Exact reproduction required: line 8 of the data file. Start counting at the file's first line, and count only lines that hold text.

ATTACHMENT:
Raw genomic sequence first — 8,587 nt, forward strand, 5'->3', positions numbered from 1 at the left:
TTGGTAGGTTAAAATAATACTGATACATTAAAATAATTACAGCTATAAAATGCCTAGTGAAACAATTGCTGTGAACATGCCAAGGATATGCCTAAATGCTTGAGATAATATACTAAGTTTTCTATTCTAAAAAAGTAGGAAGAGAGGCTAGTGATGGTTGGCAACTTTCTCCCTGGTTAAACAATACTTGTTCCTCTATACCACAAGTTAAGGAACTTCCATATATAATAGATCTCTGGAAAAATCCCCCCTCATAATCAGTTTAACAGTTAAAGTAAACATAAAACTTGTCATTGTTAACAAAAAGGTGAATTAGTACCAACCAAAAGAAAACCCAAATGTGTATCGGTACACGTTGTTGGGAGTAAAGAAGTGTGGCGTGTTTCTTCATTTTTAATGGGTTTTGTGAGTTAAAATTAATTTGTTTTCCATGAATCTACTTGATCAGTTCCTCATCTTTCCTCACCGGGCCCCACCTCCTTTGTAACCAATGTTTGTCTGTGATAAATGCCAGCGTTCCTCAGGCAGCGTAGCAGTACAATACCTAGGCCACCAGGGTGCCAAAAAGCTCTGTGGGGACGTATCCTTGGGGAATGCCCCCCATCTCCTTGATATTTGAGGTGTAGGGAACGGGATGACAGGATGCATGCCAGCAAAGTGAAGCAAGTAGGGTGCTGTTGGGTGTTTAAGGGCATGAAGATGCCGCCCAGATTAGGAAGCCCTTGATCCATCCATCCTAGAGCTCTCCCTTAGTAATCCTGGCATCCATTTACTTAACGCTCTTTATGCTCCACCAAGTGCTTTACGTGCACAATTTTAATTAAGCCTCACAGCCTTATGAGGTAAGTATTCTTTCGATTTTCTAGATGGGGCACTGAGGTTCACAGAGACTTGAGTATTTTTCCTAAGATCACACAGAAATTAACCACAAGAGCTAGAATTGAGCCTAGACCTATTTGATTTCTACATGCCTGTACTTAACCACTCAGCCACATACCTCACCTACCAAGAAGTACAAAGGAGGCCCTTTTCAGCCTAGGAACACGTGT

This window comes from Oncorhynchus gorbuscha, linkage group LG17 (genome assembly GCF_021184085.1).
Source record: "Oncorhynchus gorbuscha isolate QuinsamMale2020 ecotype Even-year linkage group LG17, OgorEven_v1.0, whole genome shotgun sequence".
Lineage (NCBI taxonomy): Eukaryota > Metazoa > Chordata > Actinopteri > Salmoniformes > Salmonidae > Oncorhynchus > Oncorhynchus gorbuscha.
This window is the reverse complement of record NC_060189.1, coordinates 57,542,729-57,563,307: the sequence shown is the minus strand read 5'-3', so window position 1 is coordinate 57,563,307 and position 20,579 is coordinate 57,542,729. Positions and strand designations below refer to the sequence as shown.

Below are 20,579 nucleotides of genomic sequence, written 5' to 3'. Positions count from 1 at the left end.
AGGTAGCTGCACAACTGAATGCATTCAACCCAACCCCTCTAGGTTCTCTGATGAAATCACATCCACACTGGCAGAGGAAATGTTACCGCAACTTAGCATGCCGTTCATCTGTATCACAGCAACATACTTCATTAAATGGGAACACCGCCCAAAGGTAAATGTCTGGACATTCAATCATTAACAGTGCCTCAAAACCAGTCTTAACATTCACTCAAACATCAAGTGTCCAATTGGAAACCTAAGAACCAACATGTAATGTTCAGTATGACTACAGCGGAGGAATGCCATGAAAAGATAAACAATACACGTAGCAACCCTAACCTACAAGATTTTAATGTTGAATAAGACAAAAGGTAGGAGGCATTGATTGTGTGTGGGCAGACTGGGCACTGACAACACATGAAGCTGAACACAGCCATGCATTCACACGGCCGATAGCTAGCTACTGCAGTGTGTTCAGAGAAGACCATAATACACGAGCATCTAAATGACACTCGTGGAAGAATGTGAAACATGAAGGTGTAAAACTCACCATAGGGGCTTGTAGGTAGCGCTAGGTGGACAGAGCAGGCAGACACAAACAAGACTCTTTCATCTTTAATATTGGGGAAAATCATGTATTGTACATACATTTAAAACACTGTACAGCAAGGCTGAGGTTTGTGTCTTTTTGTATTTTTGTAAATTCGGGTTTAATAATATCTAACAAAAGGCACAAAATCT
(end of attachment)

AGGTAGCTGCACAACTGAATGCATTCAACCCAACCCCTCTAGGTTCTCTGATGAAATCACATCCACACTGGCAGAGGAAATGTTACCGCAACTTAGCATGCCGTTCATCTGTATCACAGCAACATACTTCATTAAATGGGAACACCGCCCAAAGGTAAATGTCTGGACATTCAATCATTAACAGTGCCTCAAAACCAGTCTTAACATTCACTCAAACATCAAGTGTCCAATTGGAAACCTAAGAACCAACATGTAATGTTCAGTATGACTACAGCGGAGGAATGCCATGAAAAGATAAACAATACACGTAGCAACCCTAACCTACAAGATTTTAATGTTGAATAAGACAAAAGGTAGGAGGCATTGATTGTGTGTGGGCAGACTGGGCACTGACAACACATGAAGCTGAACACAGCCATGCATTCACACGGCCGATAGCTAGCTACTGCAGTGTGTTCAGAGAAGACCATAATACACGAGCATCTAAATGACACTCGTGGAAGAATGTGAAACATGAAGGTGTAAAACTCACCATAGGGGCTTGTAGGTAGCGCTAGGTGGACAGAGCAGGCAGACACAAACAAGACTCTTTCATCTTTAATATTGGGGAAAATCATGTATTGTACATACATTTAAAACACTGTACAGCAAGGCTGAGGTTTGTGTCTTTTTGTATTTTTGTAAATTCGGGTTTAATAATATCTAACAAAAGGCACAAAATCT